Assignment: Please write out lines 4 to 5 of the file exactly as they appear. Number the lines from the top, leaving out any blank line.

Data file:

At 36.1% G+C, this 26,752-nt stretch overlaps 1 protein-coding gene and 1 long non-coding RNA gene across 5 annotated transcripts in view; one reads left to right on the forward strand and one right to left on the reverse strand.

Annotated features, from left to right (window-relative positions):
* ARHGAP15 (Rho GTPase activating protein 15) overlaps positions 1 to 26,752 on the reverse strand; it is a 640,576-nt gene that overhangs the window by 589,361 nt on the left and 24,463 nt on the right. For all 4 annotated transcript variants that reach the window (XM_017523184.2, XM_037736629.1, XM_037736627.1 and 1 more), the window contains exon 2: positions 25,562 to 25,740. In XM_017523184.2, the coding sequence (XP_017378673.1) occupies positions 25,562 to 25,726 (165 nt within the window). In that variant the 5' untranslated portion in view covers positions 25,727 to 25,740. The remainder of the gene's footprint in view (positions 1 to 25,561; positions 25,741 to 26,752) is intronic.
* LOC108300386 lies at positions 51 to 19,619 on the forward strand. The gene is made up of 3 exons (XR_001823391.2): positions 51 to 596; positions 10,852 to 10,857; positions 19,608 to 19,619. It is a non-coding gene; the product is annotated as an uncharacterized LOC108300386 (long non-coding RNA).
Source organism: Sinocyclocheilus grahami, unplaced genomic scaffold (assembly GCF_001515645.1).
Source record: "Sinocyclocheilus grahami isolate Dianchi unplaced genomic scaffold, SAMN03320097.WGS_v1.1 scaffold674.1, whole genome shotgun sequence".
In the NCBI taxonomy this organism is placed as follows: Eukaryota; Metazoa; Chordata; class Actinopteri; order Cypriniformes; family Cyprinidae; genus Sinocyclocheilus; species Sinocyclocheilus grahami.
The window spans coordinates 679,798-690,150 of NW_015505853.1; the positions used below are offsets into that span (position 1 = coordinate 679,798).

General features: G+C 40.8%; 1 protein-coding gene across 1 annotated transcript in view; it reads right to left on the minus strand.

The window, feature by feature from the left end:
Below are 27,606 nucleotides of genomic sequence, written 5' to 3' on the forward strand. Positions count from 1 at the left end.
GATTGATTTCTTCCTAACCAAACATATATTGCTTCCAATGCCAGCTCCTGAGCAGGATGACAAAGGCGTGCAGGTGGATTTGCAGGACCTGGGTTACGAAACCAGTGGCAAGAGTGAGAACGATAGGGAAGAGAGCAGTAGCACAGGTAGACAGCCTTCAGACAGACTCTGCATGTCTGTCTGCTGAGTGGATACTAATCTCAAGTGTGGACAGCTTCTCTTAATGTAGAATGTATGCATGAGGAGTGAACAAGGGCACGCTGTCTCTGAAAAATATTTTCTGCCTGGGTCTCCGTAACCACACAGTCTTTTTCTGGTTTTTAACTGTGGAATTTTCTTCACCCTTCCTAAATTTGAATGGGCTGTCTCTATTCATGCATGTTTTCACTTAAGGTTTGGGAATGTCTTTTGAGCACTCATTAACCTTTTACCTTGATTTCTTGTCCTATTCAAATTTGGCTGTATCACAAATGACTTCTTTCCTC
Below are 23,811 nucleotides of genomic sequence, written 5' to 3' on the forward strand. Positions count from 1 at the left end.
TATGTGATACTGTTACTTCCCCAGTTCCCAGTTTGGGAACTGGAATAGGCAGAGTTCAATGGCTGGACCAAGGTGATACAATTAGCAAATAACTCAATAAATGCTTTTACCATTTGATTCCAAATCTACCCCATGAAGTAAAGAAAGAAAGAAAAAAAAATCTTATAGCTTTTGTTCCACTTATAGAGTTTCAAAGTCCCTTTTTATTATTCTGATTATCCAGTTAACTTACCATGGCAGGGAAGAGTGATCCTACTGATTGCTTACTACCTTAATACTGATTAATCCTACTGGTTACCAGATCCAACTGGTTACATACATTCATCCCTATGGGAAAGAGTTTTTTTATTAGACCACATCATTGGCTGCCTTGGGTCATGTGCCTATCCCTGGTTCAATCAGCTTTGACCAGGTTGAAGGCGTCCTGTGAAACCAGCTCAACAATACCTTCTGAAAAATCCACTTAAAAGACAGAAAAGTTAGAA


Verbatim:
* LOC108300386 lies at positions 51 to 19,619 on the forward strand. The gene is made up of 3 exons (XR_001823391.2): positions 51 to 596; positions 10,852 to 10,857; positions 19,608 to 19,619. It is a non-coding gene; the product is annotated as an uncharacterized LOC108300386 (long non-coding RNA).
Source organism: Sinocyclocheilus grahami, unplaced genomic scaffold (assembly GCF_001515645.1).